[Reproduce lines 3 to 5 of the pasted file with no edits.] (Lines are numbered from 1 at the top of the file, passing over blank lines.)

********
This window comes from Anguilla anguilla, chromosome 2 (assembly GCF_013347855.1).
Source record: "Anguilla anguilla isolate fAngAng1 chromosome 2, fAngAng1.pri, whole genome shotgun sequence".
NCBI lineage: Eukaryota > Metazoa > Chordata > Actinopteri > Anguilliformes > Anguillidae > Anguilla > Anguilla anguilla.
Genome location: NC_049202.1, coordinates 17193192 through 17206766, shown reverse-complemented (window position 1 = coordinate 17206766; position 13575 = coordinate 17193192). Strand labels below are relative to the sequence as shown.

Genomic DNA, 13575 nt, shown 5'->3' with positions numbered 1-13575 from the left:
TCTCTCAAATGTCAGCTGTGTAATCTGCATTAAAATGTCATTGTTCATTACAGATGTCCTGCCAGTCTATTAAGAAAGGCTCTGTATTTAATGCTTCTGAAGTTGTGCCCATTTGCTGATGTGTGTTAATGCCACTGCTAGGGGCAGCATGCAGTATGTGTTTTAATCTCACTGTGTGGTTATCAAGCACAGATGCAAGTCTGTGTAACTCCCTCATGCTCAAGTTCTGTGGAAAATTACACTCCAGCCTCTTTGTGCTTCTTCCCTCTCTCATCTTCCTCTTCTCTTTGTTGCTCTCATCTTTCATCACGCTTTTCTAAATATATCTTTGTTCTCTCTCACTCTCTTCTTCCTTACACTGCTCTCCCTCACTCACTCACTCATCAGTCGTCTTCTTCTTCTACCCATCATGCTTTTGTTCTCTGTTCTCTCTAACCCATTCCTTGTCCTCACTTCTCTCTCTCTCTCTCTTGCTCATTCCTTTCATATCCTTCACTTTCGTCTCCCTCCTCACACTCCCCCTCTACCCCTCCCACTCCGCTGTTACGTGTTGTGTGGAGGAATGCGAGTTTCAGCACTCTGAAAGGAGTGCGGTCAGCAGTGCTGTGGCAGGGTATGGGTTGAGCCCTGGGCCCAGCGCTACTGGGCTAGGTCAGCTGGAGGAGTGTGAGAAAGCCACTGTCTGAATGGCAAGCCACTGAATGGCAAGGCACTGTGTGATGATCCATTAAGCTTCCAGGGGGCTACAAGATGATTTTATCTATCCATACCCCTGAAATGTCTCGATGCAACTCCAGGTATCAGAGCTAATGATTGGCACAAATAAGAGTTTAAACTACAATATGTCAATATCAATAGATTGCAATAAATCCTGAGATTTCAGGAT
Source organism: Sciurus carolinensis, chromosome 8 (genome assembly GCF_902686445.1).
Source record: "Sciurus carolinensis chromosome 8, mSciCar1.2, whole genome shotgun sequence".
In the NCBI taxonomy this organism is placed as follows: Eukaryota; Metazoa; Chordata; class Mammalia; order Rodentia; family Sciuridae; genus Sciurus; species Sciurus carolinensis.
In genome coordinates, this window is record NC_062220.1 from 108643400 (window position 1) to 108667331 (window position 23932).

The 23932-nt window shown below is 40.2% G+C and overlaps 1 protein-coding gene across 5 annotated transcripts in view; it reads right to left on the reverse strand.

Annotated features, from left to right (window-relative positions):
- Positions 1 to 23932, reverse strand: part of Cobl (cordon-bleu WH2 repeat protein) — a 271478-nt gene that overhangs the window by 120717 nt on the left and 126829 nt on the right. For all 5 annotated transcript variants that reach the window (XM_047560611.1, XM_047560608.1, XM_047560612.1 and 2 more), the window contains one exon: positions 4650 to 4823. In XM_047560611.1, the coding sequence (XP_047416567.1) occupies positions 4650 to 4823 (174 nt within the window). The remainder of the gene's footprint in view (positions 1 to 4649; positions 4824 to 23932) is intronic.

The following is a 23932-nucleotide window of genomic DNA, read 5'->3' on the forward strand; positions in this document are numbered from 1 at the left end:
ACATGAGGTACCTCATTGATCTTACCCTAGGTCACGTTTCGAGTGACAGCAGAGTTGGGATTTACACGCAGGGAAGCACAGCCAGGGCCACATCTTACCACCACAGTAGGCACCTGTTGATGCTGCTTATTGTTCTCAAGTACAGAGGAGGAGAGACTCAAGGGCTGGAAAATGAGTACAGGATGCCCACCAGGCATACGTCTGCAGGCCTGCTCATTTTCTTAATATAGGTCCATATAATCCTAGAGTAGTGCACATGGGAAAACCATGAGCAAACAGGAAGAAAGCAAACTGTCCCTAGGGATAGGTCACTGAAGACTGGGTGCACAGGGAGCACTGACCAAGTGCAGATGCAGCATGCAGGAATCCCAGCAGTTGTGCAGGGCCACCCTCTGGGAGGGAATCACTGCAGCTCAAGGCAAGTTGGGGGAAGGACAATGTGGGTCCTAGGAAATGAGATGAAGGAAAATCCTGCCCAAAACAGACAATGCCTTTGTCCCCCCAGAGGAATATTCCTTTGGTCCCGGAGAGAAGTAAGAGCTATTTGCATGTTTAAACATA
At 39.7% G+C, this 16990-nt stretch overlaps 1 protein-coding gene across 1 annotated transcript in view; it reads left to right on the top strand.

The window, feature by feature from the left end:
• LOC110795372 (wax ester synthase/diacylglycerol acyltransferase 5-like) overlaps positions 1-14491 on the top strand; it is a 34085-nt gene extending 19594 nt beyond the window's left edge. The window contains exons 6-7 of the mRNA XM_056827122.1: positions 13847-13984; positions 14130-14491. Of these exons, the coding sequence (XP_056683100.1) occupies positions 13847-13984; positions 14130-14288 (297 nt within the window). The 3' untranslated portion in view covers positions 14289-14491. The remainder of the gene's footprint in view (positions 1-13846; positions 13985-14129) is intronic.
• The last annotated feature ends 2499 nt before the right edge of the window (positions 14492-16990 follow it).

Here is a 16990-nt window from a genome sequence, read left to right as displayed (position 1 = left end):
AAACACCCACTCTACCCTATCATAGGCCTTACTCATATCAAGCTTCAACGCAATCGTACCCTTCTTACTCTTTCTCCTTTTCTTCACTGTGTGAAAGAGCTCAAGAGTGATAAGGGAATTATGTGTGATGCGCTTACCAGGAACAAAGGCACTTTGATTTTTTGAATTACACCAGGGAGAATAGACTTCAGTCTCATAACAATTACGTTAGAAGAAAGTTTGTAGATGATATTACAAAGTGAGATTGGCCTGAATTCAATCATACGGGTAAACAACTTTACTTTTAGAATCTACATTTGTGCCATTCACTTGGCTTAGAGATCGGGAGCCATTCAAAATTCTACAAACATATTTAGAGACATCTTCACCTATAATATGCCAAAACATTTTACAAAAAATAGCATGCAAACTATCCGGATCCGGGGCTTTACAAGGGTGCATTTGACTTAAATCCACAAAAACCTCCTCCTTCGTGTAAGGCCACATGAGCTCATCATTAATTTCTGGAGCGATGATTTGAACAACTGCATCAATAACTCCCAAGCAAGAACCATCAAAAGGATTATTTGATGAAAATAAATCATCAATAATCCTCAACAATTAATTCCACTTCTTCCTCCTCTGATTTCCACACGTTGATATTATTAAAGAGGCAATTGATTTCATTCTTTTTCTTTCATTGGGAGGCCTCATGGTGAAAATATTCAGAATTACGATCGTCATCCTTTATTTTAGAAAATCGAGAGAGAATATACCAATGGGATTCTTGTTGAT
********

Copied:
NCBI lineage: Eukaryota > Metazoa > Chordata > Actinopteri > Anguilliformes > Anguillidae > Anguilla > Anguilla anguilla.
Genome location: NC_049202.1, coordinates 17193192 through 17206766, shown reverse-complemented (window position 1 = coordinate 17206766; position 13575 = coordinate 17193192). Strand labels below are relative to the sequence as shown.

Genomic DNA, 13575 nt, shown 5'->3' with positions numbered 1-13575 from the left: